Ten years ago an alternative to the Federal Reserve Note (modern version of the U.S. Dollar) was introduced and the man behind the initiative, Bernard Von NotHaus, named it the Liberty Dollar. As part of the initiative silver certificates and silver coins were produced with values based on the value of 1 troy ounce of silver. As time went by, the value of these silver certificates and silver coins appreciated while at the same time Federal Reserve Notes were steadily depreciating in value.

The system was ingenious as it permitted silver to fluctuate while day-to-day transactions were not being affected. They system worked so well that in the next decade the value increased by a whopping 500 percent.

Even though the Liberty Dollar was not ideal, it offered an acceptable alternative to an already sick Federal Reserve System. One of the flaws in the system was that there was not a national database of all the merchants who participated in the system. Rob Gray joined this alternative and quickly identified this flaw and took it upon himself to address the issue. He decided to develop his own currency.

While looking for an acceptable mint, Gray found out that other people were too looking for alternative systems. He came across many other systems that were loosely based on the Liberty Dollar system. While strategies differed somewhat, the same formula was used to value the currencies.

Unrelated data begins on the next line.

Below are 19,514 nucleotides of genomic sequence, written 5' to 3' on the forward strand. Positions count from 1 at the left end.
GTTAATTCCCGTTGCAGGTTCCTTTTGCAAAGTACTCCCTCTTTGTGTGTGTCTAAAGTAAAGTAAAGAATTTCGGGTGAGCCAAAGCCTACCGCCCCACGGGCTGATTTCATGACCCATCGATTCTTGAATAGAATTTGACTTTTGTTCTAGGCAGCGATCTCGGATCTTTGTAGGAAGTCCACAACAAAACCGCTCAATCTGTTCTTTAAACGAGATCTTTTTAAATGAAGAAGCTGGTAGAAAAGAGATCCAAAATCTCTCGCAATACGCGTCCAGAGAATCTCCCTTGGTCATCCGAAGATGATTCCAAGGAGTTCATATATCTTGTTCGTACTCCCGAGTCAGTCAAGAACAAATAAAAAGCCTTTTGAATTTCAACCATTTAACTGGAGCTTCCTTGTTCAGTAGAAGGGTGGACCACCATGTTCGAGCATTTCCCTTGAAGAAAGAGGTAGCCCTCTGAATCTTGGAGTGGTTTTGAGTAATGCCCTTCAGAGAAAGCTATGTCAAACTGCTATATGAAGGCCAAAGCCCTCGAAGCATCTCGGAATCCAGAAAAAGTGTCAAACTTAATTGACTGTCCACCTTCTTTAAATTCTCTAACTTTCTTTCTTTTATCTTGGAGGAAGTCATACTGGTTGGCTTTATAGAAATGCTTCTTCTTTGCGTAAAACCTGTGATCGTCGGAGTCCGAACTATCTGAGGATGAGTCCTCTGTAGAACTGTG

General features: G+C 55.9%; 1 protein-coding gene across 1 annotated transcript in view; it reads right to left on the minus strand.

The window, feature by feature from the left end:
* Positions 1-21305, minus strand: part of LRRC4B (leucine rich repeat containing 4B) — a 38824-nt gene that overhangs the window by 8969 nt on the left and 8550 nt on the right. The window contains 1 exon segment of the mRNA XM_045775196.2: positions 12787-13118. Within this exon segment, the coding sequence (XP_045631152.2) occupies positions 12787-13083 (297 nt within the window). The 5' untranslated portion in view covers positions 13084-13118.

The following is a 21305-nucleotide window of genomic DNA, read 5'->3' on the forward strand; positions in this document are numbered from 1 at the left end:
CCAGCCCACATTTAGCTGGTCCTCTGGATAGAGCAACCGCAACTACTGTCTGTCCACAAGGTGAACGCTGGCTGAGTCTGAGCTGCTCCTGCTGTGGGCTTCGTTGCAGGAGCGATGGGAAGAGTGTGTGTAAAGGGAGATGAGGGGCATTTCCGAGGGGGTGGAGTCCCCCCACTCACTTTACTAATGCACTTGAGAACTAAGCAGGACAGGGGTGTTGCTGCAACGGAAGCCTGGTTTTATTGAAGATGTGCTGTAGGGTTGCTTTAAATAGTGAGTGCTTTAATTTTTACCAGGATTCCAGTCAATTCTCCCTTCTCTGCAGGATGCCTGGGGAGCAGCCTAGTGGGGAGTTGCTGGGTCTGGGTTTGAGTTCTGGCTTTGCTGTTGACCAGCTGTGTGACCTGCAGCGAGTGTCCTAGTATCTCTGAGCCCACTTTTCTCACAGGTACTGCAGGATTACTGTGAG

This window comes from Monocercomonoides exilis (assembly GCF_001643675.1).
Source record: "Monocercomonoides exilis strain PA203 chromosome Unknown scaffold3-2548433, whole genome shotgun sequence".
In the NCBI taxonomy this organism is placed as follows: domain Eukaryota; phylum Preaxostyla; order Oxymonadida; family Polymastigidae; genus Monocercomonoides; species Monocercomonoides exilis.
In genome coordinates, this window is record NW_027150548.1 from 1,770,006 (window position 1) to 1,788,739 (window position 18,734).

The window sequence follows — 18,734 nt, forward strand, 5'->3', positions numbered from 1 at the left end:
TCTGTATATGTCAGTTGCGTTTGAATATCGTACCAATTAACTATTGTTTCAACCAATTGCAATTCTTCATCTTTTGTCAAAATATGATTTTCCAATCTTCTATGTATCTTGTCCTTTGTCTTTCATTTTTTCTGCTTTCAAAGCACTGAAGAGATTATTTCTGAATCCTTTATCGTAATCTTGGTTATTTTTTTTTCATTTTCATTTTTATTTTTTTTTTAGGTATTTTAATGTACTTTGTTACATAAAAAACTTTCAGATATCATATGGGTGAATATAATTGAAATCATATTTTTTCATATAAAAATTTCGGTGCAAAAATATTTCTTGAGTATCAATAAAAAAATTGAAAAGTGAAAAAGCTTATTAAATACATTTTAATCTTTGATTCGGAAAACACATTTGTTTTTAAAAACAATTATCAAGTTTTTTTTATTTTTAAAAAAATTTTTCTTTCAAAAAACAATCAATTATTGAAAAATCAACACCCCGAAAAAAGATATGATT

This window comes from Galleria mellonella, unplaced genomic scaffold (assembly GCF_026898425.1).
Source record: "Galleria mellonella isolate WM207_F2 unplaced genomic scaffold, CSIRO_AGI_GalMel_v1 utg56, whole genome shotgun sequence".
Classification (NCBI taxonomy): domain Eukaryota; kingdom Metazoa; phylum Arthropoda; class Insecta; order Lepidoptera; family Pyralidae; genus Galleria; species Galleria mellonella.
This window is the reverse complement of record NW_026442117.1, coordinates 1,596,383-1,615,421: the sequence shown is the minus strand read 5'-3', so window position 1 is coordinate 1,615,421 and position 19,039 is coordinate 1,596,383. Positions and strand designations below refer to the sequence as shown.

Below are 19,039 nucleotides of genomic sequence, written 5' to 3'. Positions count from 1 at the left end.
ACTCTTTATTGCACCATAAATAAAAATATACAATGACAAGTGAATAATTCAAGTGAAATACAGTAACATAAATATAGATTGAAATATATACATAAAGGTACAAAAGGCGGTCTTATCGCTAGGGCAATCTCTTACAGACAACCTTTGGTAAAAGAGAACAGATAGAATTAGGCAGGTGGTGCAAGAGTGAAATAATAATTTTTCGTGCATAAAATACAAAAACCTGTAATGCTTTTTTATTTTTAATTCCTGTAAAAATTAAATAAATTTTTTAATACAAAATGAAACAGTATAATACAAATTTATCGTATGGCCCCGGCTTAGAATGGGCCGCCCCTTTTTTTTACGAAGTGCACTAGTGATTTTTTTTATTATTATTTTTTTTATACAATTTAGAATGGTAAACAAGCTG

It soon became evident that while groups were competing with each other, it would benefit every organization if every currency was successful. The ultimate objective of alternative currencies is to help silver become a common vehicle of exchange. Currencies that succeed would be able to get the message across and this means that other currencies that follow suit can expect to obtain the same results. Merchants would then be able to trade with each other on this basis.

Thus, give the above; currencies are able to compete with each other under the banner of “Complimentary Private Competing Currencies.” This is a good strategy as the competition helps to further the mission to make the mission successful.

Currently the American Open Currency Standard (AOCS) traders are able to exchange a silver piece valued as “50” for 1 troy ounce of fine silver (denoted as 999 fine). Merchants are therefore prepared to barter goods or services to the tune of $50 for a 1 troy ounce AOCS Silver Round. This statement prompts the question why merchants would trade on this basis when silver is not valued at this amount?

People who trade must offer value for value in one or other shape or form. Take a $10 note and ask people what it is worth and most people will answer that it is worth $10. The reality however is that a $10 note is merely a piece of paper with some ink on it and it is therefore not worth anything near $10. In fact, it has little if any intrinsic value. The currency of the $10 note however is valued at $10 because you are able to buy $10 worth of goods in exchange for the $10 note. Another reason that it is worth $10, is that the Federal Reserve Bank declares it legal tender and people can pay their debts and taxes with this money. AOCS silver currency is valuable in the sense that it can be exchanged for silver with a merchant and is representative of honest money so to speak. Traders are now able to trade value for value instead of using debt money that is doomed to failure.

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